$52.6 billion is needed to protect the NYC area from coastal storms, according to a new plan proposed by the Army Corps of Engineers
$52.6 billion. That's how much the U.S. Army Corps of Engineers thinks it will take to protect the New York City area from coastal storms.
Its tentatively selected plan to address the problem, known as 3B, includes nearly $18 billion for breakwaters and seawalls and more than $14 billion for levees and floodwalls, among many other changes.
"There is no question that climate change is going to cost us. We're going to have to pay to dig ourselves out of the hole that we're in," Rohit Aggarwala, chief climate officer for the city of New York, told CNBC.
Funding for this proposition would require congressional approval. The U.S. Army Corps of Engineers said 65% of the funding will come from federal sources, while 35% will come from nonfederal sponsors such as the states of New York and New Jersey. But experts say this is unlikely to directly affect local taxes.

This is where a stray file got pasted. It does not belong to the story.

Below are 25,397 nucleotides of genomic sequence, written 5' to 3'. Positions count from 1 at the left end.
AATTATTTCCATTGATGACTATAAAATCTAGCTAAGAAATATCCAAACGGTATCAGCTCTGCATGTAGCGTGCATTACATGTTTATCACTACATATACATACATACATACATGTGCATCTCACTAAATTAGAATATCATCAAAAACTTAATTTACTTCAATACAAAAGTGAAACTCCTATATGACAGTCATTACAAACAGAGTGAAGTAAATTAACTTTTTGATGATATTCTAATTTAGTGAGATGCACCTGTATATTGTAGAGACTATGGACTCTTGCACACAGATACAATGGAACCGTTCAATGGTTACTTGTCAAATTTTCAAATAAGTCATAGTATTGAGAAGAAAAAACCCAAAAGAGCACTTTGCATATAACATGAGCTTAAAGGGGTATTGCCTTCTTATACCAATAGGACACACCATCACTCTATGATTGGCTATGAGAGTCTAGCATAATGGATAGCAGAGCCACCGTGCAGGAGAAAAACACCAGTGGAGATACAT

"It's unclear how these things will affect property taxes. Whether it's the flood or the wall, these are changes to the places that we live," Robert Freudenberg, vice president of energy and environment at the Regional Plan Association, told CNBC, implying that there doesn't seem to be a way to avoid some additional cost.
On changing the look of region, Aggarwala said, "You can't keep the ocean at bay and have the coastline look exactly the same." However, he explained that along with preparing for climate change, the city still wants residents to have access to waterfront activity, the ferry system and beautiful views.
Plan 3B offers the "best bang for the buck," said Bryce Wisemiller, a project manager for the U.S. Army Corps of Engineers' New York District. He said this is the most cost-effective plan to protect the region from storms that are likely to happen only once in 100 years.
Residents can explore the 3B plan, as well as suggested plans 2, 3A, 4 and 5, at the Army Corps' interactive website. Wisemiller said the group is looking for all the feedback it can get by the current comment closing date of March 7.
Watch the video here to learn more about the plan to protect the New York City area from coastal storms.